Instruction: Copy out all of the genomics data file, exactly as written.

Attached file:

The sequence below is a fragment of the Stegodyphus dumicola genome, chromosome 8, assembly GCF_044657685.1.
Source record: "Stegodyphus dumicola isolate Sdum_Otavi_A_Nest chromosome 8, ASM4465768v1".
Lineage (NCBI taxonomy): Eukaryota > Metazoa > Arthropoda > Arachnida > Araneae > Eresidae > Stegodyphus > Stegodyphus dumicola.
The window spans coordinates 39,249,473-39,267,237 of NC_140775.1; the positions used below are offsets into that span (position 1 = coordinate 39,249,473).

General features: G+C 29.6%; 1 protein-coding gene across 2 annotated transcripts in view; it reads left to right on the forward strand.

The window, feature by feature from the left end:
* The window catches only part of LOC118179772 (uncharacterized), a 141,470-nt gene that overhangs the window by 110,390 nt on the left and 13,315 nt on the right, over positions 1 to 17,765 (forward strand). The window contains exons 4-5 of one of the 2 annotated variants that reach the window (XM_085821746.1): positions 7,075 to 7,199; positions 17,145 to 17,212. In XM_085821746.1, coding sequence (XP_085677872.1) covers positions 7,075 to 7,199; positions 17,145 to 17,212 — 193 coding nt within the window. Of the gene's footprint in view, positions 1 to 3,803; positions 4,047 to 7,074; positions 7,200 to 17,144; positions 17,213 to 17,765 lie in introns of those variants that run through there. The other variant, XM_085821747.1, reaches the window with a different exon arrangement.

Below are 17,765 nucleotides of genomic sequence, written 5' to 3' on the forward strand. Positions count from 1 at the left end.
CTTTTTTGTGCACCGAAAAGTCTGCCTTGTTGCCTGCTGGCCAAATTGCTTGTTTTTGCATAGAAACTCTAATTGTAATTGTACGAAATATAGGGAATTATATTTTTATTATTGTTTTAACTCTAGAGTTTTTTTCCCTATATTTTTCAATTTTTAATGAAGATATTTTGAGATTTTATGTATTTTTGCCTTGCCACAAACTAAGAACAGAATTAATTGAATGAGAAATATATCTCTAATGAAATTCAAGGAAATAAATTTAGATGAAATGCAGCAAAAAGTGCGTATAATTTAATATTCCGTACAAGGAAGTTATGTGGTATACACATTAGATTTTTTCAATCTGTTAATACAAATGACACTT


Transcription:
The sequence below is a fragment of the Stegodyphus dumicola genome, chromosome 8, assembly GCF_044657685.1.
Source record: "Stegodyphus dumicola isolate Sdum_Otavi_A_Nest chromosome 8, ASM4465768v1".
Lineage (NCBI taxonomy): Eukaryota > Metazoa > Arthropoda > Arachnida > Araneae > Eresidae > Stegodyphus > Stegodyphus dumicola.
The window spans coordinates 39,249,473-39,267,237 of NC_140775.1; the positions used below are offsets into that span (position 1 = coordinate 39,249,473).

General features: G+C 29.6%; 1 protein-coding gene across 2 annotated transcripts in view; it reads left to right on the forward strand.

The window, feature by feature from the left end:
* The window catches only part of LOC118179772 (uncharacterized), a 141,470-nt gene that overhangs the window by 110,390 nt on the left and 13,315 nt on the right, over positions 1 to 17,765 (forward strand). The window contains exons 4-5 of one of the 2 annotated variants that reach the window (XM_085821746.1): positions 7,075 to 7,199; positions 17,145 to 17,212. In XM_085821746.1, coding sequence (XP_085677872.1) covers positions 7,075 to 7,199; positions 17,145 to 17,212 — 193 coding nt within the window. Of the gene's footprint in view, positions 1 to 3,803; positions 4,047 to 7,074; positions 7,200 to 17,144; positions 17,213 to 17,765 lie in introns of those variants that run through there. The other variant, XM_085821747.1, reaches the window with a different exon arrangement.

Below are 17,765 nucleotides of genomic sequence, written 5' to 3' on the forward strand. Positions count from 1 at the left end.
CTTTTTTGTGCACCGAAAAGTCTGCCTTGTTGCCTGCTGGCCAAATTGCTTGTTTTTGCATAGAAACTCTAATTGTAATTGTACGAAATATAGGGAATTATATTTTTATTATTGTTTTAACTCTAGAGTTTTTTTCCCTATATTTTTCAATTTTTAATGAAGATATTTTGAGATTTTATGTATTTTTGCCTTGCCACAAACTAAGAACAGAATTAATTGAATGAGAAATATATCTCTAATGAAATTCAAGGAAATAAATTTAGATGAAATGCAGCAAAAAGTGCGTATAATTTAATATTCCGTACAAGGAAGTTATGTGGTATACACATTAGATTTTTTCAATCTGTTAATACAAATGACACTT